For months we heard that health reform could collapse in one piece if the individual mandate was found to be unconstitutional as Congress—by accident or intent—did not include a severability clause in the final version of the Affordable Care Act (ACA).
So what happened? Why isn’t anyone focused on severability now?
Well… as you now know, the individual mandate was upheld as a tax rather than under the Commerce Clause so severability became irrelevant for the mandate. Where severability could have been necessary is in the courts ruling of the Medicaid expansion. However, Chief Justice Roberts officially took the issue out of play in the Majority Opinion stating that due to the severability clause in the underlying Medicaid law rendered the issue null and void.
That fully remedies the constitutional violation we have identified. The chapter of the United States Code that contains §1396c includes a severability clause confirming that we need go no further. That clause specifies that “[i]f any provision of this chapter, or the application thereof to any person or circumstance, is held invalid, the remainder of the chapter, and the application of such provision to other persons or circumstances shall not be affected thereby.”§1303.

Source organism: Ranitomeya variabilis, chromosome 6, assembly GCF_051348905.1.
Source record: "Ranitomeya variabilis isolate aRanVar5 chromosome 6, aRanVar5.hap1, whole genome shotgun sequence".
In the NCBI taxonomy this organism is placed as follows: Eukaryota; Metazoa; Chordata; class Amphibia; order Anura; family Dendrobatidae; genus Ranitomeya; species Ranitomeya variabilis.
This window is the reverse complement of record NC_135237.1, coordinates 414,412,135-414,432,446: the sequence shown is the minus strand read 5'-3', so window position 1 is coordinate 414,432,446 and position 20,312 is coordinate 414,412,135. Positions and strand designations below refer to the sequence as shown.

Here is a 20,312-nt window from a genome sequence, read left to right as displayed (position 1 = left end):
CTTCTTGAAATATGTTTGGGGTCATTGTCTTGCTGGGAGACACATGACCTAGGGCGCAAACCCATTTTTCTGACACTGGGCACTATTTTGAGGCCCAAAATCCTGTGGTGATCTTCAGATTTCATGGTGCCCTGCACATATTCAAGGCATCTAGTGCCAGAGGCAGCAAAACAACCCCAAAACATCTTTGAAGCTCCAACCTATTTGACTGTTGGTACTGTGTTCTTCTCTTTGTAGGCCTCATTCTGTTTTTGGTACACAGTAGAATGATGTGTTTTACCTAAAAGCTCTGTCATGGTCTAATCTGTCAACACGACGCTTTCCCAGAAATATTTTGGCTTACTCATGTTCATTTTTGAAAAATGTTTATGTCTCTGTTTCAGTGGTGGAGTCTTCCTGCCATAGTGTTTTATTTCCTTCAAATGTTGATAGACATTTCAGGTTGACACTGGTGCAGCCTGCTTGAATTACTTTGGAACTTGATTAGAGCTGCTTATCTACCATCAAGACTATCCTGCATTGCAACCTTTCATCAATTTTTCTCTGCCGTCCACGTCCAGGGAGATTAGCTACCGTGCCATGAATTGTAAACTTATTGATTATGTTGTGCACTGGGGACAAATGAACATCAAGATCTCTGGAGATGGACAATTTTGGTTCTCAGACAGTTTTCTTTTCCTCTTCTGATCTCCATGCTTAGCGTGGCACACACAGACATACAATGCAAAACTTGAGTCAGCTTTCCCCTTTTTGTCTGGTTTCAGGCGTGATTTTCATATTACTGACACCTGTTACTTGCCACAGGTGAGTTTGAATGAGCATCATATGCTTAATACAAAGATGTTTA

Of course, this did not stop Justices Scalia, Kennedy, Thomas, and Alito from elaborating their own view in the Dissent that the law did not include a severability clause and therefore absolutely should fall as one piece. Not only did they discount the Majority’s rationale regarding the Medicaid statute, they took one step further in a separate “Severability” section of the Dissent making it very clear that if they had been in the majority and ruled that the individual mandate and/or Medicaid provisions should fall that the entire law would come down.
So, the bottom line is that while the severability issue was essentially moot in the courts decision, it could have been a game changer had Roberts sided with the minority and the court ruled 5-4 against the mandate. Given the minority opinion on severability, there is little doubt the entire law would have been thrown out completely.©2013 Drinker Biddle & Reath LLP. All Rights Reserved